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Research: Flora and Fauna

Hello friends!

Today is the 15th day of NaNoWriMo (halfway!), current wordcount is 22,323.  Yes, I'm a bit behind.

I'm doing another research post today to let you in on some of the cool ways I've been thinking about my world.  My Neif are placed (rather poorly) in a swamp somewhere in the southeastern portion of the US.
While this creates obvious water/temperature problems for them, as people made out of sugar, it also means they come into contact with an amazing array of plant and animal life.  (If the sugar thing is throwing you, you can check out my earlier research post about some of the science behind the magic of the Neif here.)

I found a really great site,, which was developed by the Audubon Nature Institute and is used as an educational tool for fifth through seventh graders about Louisiana wetlands.  If you click "Go Through Curriculum As Guest" you can still access all the information without having a login.  Very educational, and there are mini-games at the end of each level. Nice.

If you just search "wetlands" on your favorite search engine, you will get lots of information about how wetlands are a vital part of flood prevention and filter runoff so that fertilizer and other chemicals don't get shunted directly to rivers and, by extension, oceans, causing algal blooms.  While this is fascinating, it doesn't have a lot of impact on my plot.
One key plot element is a bird.  One of my MC's comes into contact with a bird, and the bird ends up being a big help later on in the story.  *SPOILER ALERT* I need the bird to be able to carry two Neif.  A Neif is approximately eight inches tall, so you can think roughly the size of a Barbie/GI Joe.  Initially I wanted a cardinal, because they are my favorite birds, but a cardinal is far too small for the task I would give her.  So, I pulled out my trusty Field Guide to the Birds of North America (mine is an old library copy, circa mid eighties), which is awesome.  If you have even a mild interest in the animals living outside your house, I recommend getting some sort of bird guide.  Anyway, I looked for a bird that lived in the correct area that was large enough to carry the weight, and I found a quite beautiful and formidable bird.

Meet the American Swallow-tailed Kite.
Sunnys Wildlife Sounds
They are approximately 23" long from head to tail, and have a four foot wingspan.  They are raptors that will snatch insects in the air or come down feet-first on small reptiles and birds.  They will often eat their prey while in flight, and will also skim the surface of bodies of water to drink in flight (don't try that at home).  They rarely ever flap their wings to fly, mostly just turning their tails to help them soar on streams of air.  They nest in the tops of tall trees and can often be found in wetlands or in woodlands with access to bodies of water.  Standing on the ground looking up at them in flight, they look like a smaller white bird with a larger dark shadow behind it.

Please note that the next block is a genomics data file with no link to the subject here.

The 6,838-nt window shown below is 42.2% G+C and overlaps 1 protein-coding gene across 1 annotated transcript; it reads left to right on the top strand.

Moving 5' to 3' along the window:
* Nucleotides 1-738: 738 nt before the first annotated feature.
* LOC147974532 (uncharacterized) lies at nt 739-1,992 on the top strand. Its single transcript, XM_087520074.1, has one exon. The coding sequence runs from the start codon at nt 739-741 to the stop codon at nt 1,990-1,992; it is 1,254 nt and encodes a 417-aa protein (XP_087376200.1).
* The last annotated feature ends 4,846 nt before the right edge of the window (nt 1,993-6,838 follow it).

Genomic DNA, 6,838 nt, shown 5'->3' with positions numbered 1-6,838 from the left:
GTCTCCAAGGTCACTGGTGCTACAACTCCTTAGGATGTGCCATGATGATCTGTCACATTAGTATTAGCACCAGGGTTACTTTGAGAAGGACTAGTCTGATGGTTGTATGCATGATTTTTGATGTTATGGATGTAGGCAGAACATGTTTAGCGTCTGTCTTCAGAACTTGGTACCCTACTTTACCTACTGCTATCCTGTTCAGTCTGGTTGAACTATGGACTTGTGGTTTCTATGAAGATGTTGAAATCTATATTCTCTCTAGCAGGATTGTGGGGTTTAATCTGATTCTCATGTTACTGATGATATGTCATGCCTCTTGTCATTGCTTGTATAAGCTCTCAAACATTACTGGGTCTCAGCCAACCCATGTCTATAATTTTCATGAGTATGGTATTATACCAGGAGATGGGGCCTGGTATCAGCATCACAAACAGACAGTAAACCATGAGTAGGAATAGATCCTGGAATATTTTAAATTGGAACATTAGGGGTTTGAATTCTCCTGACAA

Stiver Photos
Very striking.  Also, they are only in the area of my story in spring and summer for breeding season, which keeps me from having to choose a season in which to set my story.

That's the only animal that really has anything specific to do with my story, but there are all kinds of other animals in the swamp lands.  It would feel wrong to talk about a swamp without mentioning the American alligator, or any of the number of turtles, fish, snakes, lizards, frogs, or salamanders that are prevalent in that habitat.  There are lots of mammals:  bears, raccoons, cougars, otters, foxes, rats, skunks, and the invasive nutria.  And there are hundreds of different insects.  As you might guess, with an entire village made of sugar, they are the biggest problem.  Archer has a few words for us on that.

The animal and insect life, while the most interactive, really only play a small part in the story.  The plant life in a swamp is what the Neif use as building materials, supplemented with whatever garbage they find washed into the swamp.  Swamps are typically waterlogged, and only specialized plants can grow there that need little to no air around their roots.  Cypress and Tupelo-gum are the most common trees.  Spanish moss grows in the trees, and most of the smaller plants that grow on the ground (in the water) are emergent reeds and lilies.

It wouldn't be near as much fun to say straight out in-world what everything is.  That would make it way too obvious!   While plants will be referred to by their general names, the animals will be referred to by terms the Neif have given them.  If you decide to read this story, be on the lookout for these incognito beasts, and see if you can decipher their true identities.


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